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Control Strategies for

Productivity and Safety

Override/constraint control
Selective control
Selective control
(Smith & Corripio, Seborg)

Usually implemented for safety and


optimization considerations.
Protective strategy to maintain process
variables within limits.
Higher and Lower Selectors: HS, LS
Types of Selective Control

Selective control
Override/constraint control
Split range control
Selective Control
Higher and Lower Selectors: HS, LS
Measure one variable
to select the higher (lower) of several
measurement signals
to pass on as the process variable to a feedback
controller
Example of Selective control
Consider the plug flow reactor where an exothermic
catalytic reaction take place, as shown in figure.
The sensor providing the temperature measurement
should be located at the hot spot.
As the catalyst in the reactor ages, or as conditions
change, the hot spot moves.
It is desired to design a control scheme so that its
measured variable moves as the hot spot moves.
A control strategy that accomplishes the desired
specification
The high selector in this scheme selects the
transmitter with the highest output, and thus the
controlled variable is always the highest or closest to
the highest temperature.
Override Control/ Constraint Control
Basic Idea:
selector selects between the higher or lower of
several controller outputs for implementation
Normal operation:
one process variable is the controlling variable
Abnormal operation:
some other process variable becomes the controlling
variable to prevent it from exceeding a process or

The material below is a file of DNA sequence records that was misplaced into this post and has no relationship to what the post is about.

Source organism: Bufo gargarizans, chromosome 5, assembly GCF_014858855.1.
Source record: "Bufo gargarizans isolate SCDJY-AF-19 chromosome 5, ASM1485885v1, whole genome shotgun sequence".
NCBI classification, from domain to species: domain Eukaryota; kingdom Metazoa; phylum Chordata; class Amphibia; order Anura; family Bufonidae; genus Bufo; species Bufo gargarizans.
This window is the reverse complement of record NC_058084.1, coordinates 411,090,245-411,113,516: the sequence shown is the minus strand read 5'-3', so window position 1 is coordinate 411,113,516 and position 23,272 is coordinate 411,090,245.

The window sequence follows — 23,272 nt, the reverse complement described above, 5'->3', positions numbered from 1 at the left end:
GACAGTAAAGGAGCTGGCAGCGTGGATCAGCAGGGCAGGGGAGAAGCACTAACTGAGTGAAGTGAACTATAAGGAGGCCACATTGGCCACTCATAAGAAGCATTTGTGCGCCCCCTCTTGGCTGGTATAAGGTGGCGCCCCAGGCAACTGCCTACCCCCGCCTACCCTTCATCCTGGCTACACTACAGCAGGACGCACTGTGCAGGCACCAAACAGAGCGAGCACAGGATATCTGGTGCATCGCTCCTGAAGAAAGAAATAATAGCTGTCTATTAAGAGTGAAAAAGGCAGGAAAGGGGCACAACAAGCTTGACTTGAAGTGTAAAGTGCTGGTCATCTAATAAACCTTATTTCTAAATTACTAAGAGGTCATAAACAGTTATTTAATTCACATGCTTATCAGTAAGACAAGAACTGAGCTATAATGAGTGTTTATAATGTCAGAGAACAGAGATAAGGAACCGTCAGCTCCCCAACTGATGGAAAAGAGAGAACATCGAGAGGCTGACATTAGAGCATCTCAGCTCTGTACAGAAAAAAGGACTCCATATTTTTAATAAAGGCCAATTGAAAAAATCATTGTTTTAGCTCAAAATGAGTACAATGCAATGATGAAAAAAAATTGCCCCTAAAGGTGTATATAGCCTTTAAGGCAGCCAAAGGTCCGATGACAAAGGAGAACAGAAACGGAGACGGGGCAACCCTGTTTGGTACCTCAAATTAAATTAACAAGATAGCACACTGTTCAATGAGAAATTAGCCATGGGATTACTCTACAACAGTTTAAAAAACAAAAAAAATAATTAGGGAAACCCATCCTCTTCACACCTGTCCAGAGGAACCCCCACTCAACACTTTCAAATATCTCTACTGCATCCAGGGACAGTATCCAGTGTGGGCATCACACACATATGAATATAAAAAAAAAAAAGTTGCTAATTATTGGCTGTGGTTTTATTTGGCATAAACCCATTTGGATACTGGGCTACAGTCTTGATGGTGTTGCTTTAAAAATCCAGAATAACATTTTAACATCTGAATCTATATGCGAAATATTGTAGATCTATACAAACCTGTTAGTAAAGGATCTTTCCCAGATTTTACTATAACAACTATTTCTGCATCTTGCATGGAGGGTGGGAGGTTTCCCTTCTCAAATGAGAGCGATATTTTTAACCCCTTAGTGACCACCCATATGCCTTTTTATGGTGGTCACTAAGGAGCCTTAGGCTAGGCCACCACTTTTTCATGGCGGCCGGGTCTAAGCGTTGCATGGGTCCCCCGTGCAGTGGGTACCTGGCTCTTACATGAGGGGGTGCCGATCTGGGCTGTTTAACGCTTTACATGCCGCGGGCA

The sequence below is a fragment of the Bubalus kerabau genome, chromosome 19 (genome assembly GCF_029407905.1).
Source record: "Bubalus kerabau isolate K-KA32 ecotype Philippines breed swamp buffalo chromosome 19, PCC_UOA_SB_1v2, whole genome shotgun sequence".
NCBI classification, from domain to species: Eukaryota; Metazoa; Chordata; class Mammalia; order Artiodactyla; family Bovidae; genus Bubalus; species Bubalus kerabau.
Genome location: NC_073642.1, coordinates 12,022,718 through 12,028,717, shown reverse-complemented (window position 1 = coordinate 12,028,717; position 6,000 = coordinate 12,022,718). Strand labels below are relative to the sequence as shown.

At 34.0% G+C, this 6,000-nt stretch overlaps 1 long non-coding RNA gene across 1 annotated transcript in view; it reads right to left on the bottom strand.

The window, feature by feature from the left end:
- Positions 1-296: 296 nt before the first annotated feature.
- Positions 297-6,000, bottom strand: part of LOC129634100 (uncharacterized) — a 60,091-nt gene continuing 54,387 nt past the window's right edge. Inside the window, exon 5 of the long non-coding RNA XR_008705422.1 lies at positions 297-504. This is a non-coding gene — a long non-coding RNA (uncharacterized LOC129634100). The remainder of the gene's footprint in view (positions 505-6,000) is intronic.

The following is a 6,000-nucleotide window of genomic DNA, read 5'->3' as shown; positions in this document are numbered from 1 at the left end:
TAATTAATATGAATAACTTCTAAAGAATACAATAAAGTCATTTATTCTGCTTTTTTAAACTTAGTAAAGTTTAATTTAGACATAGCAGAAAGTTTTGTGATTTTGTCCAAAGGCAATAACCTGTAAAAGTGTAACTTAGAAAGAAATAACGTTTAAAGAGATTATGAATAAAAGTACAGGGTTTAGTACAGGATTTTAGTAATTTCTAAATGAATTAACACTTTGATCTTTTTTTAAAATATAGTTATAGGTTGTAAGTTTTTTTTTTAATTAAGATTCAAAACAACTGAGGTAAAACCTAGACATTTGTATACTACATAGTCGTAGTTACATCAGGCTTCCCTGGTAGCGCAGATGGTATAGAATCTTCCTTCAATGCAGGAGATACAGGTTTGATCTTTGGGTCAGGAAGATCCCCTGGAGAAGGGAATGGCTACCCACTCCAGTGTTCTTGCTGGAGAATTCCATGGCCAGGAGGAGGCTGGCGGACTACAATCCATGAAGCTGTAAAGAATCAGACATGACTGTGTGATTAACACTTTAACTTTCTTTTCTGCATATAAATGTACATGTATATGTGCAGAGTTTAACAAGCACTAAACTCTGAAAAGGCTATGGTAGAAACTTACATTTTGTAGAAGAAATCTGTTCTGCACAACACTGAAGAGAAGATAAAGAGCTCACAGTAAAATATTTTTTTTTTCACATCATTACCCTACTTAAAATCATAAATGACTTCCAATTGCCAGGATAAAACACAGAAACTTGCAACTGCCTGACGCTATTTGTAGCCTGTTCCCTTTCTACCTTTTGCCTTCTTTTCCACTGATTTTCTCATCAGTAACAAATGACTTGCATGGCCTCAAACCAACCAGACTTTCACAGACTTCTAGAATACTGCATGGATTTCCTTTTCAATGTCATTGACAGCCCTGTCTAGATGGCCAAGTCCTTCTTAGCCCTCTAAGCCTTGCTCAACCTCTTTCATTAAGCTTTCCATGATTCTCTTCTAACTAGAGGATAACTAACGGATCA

equipment limit
The limiting controller is said to override the normal
process controller
Example
Normal Control: level in the tank is at height h1

If the liquid level drop below h2, will cause


cavitations at the pump.
It is necessary to design a control scheme that
avoids this condition.
Under normal condition, the low selector selects the output
signal of the flow controller to manipulate the pump speed.
The level controller is not connected to the pump because the
level is not at an undesired state.
As soon as the level drops below the set point on the level
controller, this controller will slow down the pump by
reducing the output.
When the level controller output drops below the output of
the flow controller, the low selector selects the output of the
level controller to manipulate the pump.
level controller overrides the flow controller.
Split-range control (Seborg)
Selective control with
multiple final control
elements. Single
controller and two
control valves.
For example batch
reactor, where both
heating and cooling are
used to maintain precise
regulation of the reactor
temperature.
Example of Split range for CSTR
The process is exothermic
reaction, where by a
cooling is needed to
maintain desired
temperature.
If the jacket temperature is
between 0-50%, the cold
glycol is open, but when
the jacket temperature is
between 50-100%, the hot
glycol valve is open.